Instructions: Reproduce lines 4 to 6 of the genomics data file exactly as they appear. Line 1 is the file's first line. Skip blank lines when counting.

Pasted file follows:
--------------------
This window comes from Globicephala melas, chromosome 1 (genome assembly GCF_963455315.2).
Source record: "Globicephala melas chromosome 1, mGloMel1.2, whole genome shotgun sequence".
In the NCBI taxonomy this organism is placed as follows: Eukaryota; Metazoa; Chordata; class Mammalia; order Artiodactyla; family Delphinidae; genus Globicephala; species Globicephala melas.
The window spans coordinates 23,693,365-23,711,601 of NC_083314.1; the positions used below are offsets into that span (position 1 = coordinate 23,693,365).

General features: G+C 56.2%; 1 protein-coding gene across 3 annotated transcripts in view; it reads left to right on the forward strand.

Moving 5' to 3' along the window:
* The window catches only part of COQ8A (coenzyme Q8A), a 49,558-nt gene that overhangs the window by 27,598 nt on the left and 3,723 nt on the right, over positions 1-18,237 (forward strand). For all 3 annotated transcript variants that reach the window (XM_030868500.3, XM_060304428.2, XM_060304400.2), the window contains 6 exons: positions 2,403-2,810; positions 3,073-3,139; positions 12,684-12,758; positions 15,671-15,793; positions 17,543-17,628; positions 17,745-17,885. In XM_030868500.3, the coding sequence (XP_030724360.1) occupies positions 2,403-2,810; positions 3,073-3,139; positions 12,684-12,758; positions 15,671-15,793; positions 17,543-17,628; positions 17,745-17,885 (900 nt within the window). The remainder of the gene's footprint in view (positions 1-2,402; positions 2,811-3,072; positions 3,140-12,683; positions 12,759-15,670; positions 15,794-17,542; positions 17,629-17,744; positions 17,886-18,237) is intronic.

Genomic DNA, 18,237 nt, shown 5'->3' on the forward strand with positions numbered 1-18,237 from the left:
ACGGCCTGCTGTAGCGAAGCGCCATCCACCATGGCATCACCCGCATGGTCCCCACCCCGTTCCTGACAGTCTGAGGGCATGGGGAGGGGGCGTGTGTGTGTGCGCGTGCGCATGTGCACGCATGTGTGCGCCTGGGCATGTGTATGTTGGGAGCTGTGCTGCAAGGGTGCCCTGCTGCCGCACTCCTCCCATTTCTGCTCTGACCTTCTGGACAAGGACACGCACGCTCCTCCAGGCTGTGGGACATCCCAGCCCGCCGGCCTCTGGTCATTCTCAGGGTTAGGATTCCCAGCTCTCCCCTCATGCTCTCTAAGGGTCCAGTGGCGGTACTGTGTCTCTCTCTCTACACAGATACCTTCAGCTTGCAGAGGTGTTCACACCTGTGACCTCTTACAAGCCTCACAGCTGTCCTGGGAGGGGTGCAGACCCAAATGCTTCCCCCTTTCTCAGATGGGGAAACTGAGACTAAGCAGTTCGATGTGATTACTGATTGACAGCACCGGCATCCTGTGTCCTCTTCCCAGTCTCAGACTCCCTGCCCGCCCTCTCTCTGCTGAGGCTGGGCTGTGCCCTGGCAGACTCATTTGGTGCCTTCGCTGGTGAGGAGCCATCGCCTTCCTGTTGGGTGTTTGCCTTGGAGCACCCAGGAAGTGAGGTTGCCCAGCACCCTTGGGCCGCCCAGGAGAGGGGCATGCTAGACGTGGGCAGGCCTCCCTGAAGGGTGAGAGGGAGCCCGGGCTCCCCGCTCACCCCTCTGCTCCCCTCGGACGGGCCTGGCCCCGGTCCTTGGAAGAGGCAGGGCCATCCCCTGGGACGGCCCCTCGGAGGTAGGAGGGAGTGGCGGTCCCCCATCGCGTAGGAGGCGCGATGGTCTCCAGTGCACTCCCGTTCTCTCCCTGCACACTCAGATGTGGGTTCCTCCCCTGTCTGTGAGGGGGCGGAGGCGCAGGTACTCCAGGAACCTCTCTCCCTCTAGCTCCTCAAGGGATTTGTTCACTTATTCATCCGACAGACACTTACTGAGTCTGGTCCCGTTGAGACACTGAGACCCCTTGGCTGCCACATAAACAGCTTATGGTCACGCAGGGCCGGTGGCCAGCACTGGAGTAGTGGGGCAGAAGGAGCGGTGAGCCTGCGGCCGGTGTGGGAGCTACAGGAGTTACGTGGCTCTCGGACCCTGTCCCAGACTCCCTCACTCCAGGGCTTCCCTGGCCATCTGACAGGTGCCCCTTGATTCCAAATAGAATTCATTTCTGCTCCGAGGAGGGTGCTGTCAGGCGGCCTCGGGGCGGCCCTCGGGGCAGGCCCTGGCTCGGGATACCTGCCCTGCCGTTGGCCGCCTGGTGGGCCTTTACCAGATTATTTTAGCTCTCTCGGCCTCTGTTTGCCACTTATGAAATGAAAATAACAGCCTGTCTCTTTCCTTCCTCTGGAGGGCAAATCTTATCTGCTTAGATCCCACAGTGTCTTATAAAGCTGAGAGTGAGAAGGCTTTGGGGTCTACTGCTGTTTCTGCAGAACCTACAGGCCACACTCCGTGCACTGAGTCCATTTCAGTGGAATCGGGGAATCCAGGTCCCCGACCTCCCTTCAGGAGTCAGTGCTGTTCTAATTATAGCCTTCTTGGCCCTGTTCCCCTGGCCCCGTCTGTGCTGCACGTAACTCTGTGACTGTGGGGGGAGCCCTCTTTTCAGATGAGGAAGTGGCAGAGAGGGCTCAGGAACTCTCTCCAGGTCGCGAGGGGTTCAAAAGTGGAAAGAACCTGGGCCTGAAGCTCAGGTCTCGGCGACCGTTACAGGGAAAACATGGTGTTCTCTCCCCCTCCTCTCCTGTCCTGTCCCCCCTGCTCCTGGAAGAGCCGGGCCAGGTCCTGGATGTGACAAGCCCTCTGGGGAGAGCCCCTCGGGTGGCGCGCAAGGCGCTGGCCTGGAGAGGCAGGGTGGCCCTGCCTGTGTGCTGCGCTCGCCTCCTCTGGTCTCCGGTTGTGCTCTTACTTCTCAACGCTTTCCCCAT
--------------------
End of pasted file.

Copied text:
The window spans coordinates 23,693,365-23,711,601 of NC_083314.1; the positions used below are offsets into that span (position 1 = coordinate 23,693,365).

General features: G+C 56.2%; 1 protein-coding gene across 3 annotated transcripts in view; it reads left to right on the forward strand.

Moving 5' to 3' along the window: